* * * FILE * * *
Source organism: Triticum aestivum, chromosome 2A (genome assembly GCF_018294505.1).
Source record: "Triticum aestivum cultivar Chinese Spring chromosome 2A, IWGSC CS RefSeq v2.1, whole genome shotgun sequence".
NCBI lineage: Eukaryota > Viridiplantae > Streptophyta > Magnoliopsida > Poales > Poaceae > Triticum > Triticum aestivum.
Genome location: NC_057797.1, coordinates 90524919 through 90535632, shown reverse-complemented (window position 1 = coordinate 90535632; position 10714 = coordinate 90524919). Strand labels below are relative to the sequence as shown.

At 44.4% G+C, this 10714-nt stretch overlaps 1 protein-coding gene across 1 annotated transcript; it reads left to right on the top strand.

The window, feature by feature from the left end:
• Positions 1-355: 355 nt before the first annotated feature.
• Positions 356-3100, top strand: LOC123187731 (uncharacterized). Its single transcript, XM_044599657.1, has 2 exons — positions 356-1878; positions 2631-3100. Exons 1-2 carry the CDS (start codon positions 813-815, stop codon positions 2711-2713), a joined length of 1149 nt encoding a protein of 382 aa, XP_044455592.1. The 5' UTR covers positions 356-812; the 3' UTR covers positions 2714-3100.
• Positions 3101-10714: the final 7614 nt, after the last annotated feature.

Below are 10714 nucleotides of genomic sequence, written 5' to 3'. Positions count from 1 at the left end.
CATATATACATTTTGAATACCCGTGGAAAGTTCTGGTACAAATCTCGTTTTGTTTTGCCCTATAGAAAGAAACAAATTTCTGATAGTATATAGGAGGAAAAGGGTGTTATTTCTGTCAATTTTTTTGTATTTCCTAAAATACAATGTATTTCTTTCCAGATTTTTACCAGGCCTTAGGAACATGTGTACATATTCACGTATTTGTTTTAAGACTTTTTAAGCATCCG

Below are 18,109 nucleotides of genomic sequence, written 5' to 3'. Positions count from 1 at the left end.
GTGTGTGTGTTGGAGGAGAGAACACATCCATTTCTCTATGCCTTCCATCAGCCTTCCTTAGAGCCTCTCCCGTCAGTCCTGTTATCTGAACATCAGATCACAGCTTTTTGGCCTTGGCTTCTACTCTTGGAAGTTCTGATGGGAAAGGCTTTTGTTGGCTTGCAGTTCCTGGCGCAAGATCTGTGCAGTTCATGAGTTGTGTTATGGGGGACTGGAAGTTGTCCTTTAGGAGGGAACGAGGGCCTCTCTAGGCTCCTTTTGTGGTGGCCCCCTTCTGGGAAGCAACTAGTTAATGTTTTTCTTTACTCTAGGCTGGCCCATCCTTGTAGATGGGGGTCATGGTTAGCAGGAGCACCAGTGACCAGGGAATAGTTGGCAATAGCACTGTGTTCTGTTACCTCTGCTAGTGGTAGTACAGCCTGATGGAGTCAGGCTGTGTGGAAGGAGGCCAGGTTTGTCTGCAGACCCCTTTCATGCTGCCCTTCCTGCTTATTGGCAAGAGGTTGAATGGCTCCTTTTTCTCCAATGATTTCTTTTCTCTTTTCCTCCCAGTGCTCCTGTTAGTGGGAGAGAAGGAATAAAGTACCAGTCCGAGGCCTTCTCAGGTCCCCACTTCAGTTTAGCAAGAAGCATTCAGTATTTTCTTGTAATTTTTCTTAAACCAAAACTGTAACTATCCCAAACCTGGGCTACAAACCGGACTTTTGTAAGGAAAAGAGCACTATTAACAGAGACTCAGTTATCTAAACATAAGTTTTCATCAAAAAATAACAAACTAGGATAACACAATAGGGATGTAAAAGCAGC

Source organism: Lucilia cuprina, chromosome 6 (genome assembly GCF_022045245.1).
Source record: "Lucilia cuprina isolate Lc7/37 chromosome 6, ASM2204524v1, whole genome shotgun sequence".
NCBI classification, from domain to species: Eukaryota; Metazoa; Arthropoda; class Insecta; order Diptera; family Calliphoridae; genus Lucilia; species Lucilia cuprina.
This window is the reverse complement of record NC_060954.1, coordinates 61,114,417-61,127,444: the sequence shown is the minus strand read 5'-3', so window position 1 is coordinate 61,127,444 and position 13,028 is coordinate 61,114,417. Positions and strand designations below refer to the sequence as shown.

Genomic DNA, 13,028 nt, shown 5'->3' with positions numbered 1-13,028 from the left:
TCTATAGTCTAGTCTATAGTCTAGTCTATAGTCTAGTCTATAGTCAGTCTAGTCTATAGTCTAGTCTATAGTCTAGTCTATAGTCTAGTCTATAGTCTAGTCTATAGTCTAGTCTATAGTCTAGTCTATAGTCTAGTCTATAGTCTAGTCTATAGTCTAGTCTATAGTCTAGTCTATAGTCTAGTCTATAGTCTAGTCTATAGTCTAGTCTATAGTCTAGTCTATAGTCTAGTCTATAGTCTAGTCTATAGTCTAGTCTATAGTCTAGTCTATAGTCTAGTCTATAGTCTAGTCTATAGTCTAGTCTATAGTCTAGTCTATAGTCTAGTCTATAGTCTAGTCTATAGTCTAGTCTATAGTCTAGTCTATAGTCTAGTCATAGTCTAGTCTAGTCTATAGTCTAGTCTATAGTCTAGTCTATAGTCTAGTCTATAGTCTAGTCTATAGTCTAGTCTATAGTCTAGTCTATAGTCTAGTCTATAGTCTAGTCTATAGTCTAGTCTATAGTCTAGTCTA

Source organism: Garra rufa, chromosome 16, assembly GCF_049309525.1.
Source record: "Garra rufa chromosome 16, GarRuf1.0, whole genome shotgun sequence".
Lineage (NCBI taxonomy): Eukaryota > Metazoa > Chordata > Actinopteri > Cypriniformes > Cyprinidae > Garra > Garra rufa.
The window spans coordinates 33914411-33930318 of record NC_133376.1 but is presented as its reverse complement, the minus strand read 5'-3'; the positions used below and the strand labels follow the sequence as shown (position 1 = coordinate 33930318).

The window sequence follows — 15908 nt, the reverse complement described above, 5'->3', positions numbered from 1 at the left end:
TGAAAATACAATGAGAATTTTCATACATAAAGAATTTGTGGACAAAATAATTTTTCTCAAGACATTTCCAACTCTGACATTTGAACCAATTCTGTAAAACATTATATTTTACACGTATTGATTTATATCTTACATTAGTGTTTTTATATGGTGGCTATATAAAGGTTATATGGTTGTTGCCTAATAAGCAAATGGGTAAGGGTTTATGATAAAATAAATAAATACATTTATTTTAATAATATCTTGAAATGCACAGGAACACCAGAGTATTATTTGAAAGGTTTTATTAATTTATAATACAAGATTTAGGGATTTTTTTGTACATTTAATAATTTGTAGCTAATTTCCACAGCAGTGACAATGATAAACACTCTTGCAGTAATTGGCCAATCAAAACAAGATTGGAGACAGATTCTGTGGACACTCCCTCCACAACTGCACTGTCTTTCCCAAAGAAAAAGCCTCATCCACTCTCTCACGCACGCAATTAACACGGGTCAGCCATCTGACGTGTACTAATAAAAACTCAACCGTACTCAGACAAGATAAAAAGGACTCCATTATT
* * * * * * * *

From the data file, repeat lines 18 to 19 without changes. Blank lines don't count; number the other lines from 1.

Genomic DNA, 13,028 nt, shown 5'->3' with positions numbered 1-13,028 from the left:
TCTATAGTCTAGTCTATAGTCTAGTCTATAGTCTAGTCTATAGTCAGTCTAGTCTATAGTCTAGTCTATAGTCTAGTCTATAGTCTAGTCTATAGTCTAGTCTATAGTCTAGTCTATAGTCTAGTCTATAGTCTAGTCTATAGTCTAGTCTATAGTCTAGTCTATAGTCTAGTCTATAGTCTAGTCTATAGTCTAGTCTATAGTCTAGTCTATAGTCTAGTCTATAGTCTAGTCTATAGTCTAGTCTATAGTCTAGTCTATAGTCTAGTCTATAGTCTAGTCTATAGTCTAGTCTATAGTCTAGTCTATAGTCTAGTCTATAGTCTAGTCTATAGTCTAGTCTATAGTCTAGTCTATAGTCTAGTCTATAGTCTAGTCATAGTCTAGTCTAGTCTATAGTCTAGTCTATAGTCTAGTCTATAGTCTAGTCTATAGTCTAGTCTATAGTCTAGTCTATAGTCTAGTCTATAGTCTAGTCTATAGTCTAGTCTATAGTCTAGTCTATAGTCTAGTCTA